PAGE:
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21st Jun 2021

Bundee Aki on what was going through his head after England red card

Patrick McCarry

Bundee Aki

“Obviously the red card was unfortunate.”

Bundee Aki has faced adversity in his rugby career. It is not foreign to him. He has suffered enough blows to make him truly cherish the highs.

Back in March, he found himself drafted into the Ireland midfield for a game against England that had nothing at stake, but meant everything to those lining out that day.

With Garry Ringrose ruled out of the final Six Nations game, Andy Farrell turned to Aki. The Connacht centre had been surplus to matchday requirements for the first four games, but now he was needed.

For 63 minutes, he fully justified the recall. Alongside the excellent Robbie Henshaw, Aki was dialled in and marshalled the Irish backline while sticking his tackles, making hard carries and tearing into rucks. Just after 63 minutes, he thought he had just made another positive impact.

Billy Vunipola was on the charge, trying to punch into the Irish 22 for a shell-shocked England side. Aki braced himself and stopped Vunipola in his tracks. The only problem was, his shoulder connected with the chin of Vunipola and he was red-carded:

Aki would have been forgiven for questioning if his future international prospects would be irreparably damaged. It was his second red card in nine Test outings and he had become the first ever Ireland player to be sent off on two occasions.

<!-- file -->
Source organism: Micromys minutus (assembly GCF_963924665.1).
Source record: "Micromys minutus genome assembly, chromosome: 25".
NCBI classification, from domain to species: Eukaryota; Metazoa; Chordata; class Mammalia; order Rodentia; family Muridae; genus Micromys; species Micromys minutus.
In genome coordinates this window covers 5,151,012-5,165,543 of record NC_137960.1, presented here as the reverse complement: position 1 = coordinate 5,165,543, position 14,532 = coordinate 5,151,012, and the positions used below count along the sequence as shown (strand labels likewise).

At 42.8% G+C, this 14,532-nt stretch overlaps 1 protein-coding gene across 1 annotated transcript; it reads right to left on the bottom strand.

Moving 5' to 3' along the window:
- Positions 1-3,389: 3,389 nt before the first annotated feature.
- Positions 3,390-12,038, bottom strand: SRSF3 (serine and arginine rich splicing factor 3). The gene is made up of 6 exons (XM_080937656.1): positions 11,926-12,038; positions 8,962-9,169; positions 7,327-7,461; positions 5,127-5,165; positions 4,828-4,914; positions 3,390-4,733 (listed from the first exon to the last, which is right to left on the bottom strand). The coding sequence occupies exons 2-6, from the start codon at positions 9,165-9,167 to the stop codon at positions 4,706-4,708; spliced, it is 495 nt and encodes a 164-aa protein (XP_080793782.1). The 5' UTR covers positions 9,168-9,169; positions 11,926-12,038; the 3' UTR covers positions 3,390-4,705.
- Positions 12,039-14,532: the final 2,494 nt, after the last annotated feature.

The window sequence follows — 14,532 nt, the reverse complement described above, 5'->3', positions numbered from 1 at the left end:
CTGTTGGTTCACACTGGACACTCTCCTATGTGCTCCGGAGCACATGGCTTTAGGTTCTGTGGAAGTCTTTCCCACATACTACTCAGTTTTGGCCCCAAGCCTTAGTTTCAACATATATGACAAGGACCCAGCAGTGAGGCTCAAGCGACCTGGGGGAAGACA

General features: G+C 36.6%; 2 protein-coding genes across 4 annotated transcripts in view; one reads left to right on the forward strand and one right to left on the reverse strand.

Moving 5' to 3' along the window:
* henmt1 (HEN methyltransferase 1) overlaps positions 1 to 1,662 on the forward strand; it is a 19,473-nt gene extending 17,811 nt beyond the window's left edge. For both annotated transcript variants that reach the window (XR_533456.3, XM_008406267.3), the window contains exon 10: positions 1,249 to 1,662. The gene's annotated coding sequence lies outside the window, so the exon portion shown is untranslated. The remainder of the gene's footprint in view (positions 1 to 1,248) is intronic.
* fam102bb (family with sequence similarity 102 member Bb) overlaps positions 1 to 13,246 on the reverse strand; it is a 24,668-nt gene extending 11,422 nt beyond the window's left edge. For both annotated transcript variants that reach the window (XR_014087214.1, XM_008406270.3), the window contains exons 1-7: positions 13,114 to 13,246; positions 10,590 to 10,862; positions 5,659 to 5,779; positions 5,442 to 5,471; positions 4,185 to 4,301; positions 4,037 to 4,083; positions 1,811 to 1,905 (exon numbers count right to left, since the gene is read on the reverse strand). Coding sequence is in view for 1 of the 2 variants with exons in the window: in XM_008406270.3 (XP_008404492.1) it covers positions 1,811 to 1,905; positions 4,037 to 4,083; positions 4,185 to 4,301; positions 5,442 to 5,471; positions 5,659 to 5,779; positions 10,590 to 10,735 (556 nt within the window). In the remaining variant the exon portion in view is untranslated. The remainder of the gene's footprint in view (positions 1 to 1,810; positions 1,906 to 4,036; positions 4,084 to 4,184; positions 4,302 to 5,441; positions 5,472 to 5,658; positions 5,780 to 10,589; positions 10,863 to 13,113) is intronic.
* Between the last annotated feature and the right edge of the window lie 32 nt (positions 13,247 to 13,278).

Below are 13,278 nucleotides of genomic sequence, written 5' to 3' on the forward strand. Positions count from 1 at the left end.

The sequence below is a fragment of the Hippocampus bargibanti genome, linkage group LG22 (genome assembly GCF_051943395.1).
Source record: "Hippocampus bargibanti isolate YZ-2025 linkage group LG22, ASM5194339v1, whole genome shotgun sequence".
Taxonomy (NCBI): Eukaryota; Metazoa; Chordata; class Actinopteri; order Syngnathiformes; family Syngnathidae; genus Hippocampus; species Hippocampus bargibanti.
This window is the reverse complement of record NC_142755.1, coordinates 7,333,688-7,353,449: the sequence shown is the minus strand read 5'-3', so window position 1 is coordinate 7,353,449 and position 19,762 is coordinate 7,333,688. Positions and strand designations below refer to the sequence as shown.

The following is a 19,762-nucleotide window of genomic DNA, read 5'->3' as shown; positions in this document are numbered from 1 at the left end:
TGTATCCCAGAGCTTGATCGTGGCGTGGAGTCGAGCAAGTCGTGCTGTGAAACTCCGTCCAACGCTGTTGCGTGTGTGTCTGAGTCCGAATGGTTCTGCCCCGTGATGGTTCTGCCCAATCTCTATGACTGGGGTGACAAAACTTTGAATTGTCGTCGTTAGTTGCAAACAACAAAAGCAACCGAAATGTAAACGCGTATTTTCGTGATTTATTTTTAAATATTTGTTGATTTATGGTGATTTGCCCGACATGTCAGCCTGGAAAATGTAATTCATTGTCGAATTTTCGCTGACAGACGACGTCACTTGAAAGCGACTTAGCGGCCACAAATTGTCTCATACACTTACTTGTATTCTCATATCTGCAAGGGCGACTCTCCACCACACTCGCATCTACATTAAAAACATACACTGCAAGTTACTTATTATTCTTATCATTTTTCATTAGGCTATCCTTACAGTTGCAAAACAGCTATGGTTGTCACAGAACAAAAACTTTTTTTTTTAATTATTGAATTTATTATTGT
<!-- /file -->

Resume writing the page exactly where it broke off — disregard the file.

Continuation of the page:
Whatever he was thinking, making the 2021 British & Irish Lions squad would have been far, far from his mind. Despite the red card, and subsequent ban, Aki ended up making the cut for Warren Gatland’s 37-man Lions squad.

Up for his first press briefing as a Lion, Aki spoke about that sending off and how he is trying to learn from recent mistakes.

“The red card was unfortunate. When it happened, I was disappointed about it but it’s part of rugby. Obviously, they’re putting in those safer rules for people’s safety which is very good.

“As a player you’ve just got to adapt and learn from it. I was just happy that we won the game and that we got over the line. I didn’t think about anything else apart from that.”

“There is a fine line,” he added. “You’ve just got to make sure you keep working week-in, week out. I do it all the time. Obviously I came on the short end of the straw that time but it’s a constant work-on, it’s a constant thing that has to be done every week. It’s all marginal and I’ve just got to make sure it’s the right marginals and not the wrong end of it.”

Part of what makes Aki a talisman for every team he lines out for is the full-blooded nature of his defence, and attack.

While he will be working on his tackle technique, and when to line up opposition ball-carriers, he is conscious that controlled aggression – as much as it seems like a misnomer – is vital to his make-up.

“Obviously there is safety within the game and I’ve just got to make sure that I put my physicality and aggression in a different kind of way, making sure it’s more towards the safety side of things more than anything else.”

*A very special British & Irish House of Rugby show – fronted by Sean O’Brien and Alex Goode – will start on June 25 and run for the duration of the Lions Tour. Follow and subscribe to it HERE

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